Bacterial meningitis is a serious infection and is associated with considerable mortality and morbidity in various parts of the world. It has a global epidemiology but sub-Saharan Africa bears the highest burden of the disease. Located in the eastern horn of Africa, Ethiopia is also endemic for bacterial meningitis with frequent meningococcal epidemics occurring every few years particularly in the dry season from December to June. Although it is generally considered a disease of the childhood, no age group is exempt from the infection. In the developing countries the fatality rate associated with bacterial meningitis can often be very high. In the absence of proper treatment, bacterial meningitis is known to cause serious neurological complications which may persist throughout the life.
Bacterial meningitis has remained a serious health concern for Ethiopia for the past few decades. Formulation of effective preventive strategies can only be based on the estimates of the recent epidemiological trends of bacterial meningitis. The study conducted focuses primarily on the recent trends of the disease in two major cities of Ethiopia i.e. Gondar and Awassa. The data collected retrospectively from the hospitals’ clinical and laboratory records provide an insight into the epidemiology, demographical characteristics such as age-wise and sex-wise distribution of the disease, seasonal variation of the etiological agents and the treatment outcomes of bacterial meningitis in Ethiopia. The bacterial cultures of the cerebrospinal fluid (CSF) and the Gram staining results from the past five years were studied to find out the estimated prevalence of the common agents of bacterial meningitis. The clinical records from the hospital wards provided insight into the various common clinical signs and symptoms associated with bacterial meningitis and the treatment outcomes including the various common complications of the disease.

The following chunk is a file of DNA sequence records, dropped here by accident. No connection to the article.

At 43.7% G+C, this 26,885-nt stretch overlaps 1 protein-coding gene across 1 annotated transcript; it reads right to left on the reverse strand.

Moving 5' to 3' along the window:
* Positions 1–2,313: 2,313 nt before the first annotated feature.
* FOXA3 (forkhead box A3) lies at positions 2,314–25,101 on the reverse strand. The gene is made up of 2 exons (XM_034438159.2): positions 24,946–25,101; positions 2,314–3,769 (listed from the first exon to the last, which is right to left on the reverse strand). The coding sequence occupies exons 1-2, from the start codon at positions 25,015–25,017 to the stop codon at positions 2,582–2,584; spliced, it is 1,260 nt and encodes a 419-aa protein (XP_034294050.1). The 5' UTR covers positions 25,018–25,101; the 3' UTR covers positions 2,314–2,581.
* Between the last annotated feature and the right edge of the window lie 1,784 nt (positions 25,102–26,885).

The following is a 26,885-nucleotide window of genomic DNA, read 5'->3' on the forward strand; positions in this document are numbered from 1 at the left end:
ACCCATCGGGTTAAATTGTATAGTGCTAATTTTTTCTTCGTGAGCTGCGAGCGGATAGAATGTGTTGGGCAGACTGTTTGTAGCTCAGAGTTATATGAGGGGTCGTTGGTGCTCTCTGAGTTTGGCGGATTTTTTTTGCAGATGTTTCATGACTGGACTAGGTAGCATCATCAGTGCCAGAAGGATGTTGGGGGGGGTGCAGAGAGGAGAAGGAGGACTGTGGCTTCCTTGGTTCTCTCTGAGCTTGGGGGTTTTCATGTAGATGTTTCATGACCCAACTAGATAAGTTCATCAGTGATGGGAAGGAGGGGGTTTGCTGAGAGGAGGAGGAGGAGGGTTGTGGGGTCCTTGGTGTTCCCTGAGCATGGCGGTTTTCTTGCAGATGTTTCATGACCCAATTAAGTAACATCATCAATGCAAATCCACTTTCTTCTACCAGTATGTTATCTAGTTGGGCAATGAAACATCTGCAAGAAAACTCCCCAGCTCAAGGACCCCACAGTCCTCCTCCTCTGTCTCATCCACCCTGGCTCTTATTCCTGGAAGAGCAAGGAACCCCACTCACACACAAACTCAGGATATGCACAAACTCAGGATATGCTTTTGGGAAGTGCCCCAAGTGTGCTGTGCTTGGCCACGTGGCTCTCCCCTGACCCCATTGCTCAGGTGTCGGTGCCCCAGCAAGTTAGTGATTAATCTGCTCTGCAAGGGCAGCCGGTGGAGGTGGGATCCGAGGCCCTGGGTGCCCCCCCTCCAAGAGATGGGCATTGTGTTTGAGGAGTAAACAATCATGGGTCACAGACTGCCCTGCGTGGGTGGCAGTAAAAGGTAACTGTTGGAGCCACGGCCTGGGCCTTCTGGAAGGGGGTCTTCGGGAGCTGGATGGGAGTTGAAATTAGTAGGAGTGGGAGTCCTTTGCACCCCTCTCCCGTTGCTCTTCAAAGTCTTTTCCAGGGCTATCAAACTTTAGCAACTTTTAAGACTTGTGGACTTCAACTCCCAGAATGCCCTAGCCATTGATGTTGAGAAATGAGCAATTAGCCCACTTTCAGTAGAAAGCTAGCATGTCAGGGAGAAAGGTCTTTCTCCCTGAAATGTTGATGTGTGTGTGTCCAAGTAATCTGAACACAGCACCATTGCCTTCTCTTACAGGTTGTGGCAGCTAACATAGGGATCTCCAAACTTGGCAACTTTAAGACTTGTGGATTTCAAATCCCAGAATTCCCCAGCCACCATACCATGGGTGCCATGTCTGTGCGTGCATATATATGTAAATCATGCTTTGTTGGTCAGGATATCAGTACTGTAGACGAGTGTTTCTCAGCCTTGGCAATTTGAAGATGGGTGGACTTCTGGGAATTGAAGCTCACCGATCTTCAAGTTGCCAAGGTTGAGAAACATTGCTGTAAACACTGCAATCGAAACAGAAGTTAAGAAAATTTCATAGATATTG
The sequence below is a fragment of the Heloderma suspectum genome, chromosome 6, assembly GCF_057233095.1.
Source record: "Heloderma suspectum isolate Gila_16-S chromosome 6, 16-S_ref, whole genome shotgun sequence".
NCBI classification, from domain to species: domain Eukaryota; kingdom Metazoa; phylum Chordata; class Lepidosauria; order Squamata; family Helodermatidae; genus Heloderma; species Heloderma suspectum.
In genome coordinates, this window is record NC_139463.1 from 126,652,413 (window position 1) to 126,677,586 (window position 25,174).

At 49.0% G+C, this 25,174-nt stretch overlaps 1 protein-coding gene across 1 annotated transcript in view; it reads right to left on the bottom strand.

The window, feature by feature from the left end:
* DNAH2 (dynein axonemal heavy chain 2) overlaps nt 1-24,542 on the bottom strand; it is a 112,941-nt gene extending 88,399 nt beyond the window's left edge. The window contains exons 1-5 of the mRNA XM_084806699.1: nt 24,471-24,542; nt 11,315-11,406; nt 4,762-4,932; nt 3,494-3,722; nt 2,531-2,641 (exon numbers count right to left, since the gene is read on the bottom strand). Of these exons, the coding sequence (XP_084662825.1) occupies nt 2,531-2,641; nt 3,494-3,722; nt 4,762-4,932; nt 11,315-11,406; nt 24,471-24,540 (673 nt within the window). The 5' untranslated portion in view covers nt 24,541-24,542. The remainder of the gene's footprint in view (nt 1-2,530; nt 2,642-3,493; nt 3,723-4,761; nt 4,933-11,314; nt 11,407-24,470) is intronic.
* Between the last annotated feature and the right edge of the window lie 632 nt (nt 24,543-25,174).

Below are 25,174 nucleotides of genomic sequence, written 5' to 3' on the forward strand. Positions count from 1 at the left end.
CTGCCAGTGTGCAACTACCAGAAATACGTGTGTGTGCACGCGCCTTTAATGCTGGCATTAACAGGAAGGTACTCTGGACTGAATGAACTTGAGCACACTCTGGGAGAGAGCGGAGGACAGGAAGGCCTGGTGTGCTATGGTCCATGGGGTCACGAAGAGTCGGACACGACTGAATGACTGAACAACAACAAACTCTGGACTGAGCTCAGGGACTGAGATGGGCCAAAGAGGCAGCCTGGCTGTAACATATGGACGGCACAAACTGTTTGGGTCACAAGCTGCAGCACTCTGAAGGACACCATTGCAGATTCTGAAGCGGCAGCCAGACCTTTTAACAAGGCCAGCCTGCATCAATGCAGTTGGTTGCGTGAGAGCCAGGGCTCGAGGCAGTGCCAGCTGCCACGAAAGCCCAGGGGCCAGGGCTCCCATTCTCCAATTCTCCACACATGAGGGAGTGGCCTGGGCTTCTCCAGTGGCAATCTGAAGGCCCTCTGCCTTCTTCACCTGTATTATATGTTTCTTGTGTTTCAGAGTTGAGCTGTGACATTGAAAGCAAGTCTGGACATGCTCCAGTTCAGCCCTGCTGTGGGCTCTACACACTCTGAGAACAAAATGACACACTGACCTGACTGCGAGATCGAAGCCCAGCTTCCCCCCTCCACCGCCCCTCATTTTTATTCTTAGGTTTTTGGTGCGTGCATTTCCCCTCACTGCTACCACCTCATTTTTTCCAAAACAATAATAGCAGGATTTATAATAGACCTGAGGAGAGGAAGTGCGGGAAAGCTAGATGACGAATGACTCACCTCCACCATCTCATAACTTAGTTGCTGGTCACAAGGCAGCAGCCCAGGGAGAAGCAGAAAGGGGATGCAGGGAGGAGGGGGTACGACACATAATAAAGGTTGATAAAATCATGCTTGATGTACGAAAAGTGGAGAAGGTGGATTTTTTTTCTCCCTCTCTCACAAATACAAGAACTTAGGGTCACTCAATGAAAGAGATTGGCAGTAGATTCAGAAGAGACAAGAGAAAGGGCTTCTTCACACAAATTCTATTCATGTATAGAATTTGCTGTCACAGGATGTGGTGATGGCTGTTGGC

The study showed a higher prevalence of bacterial meningitis in males with an observed male to female ratio of 1.7:1 at Gondar and 1.9:1 at Awassa. The disease incidence was highest in small children and young adults. Infants were the most commonly affected age group at Gondar University Hospital which formed almost 27% of the cases. Young adults between 15-24 years of age were among the most effected age groups at Awassa Referral Hospital and also accounted to about 27% of the cases. A marked effect of seasonal variation was observed with more cases occurring in the summer months. Almost 35% of the cases of bacterial meningitis at Gondar were recorded in the months of May and June. Culture specific results show that this variation was most pronounced in meningococcal disease in which almost 2/3 of the cases (67%) occurred in the dry season during the second quarter of the year i.e. April to June. Among the various agents of bacterial meningitidis, Streptococcus pneumoniae was the most common organism which was identified in the CSF cultures of 35 patients (35.3%). This was followed by Neisseria meningitidis from 27 cases (27.3%) and Haemophilus influenzae from 9 cases (9.1%).
In the absence of laboratory facilities the diagnosis of bacterial meningitis largely depends upon the clinical signs and symptoms at the time of presentation. The most common clinical symptoms that were recorded from the clinical records of Awassa Referral Hospital include high grade fever (88.9% of the cases), neck rigidity (74.8%), headache (69.6%) and nausea and vomiting (59.3%). Altered mental state was present in more than half of the patients. Various treatment outcomes were recorded including complete recovery (56.7%), partial recovery with sequelae (9.2%) and death which was recorded in 23.5% of the cases.
The study had been conducted with the aim to provide data that will be useful for formulation and implementation of preventive strategies against bacterial meningitis in Ethiopia. The results represent two major and demographically distinct cities of Ethiopia. These results can be generalized to give estimate of the recent trends and the current prevalence of bacterial meningitis in Ethiopia which may provide basis for future research not only in these study sites but also in other cities of Ethiopia.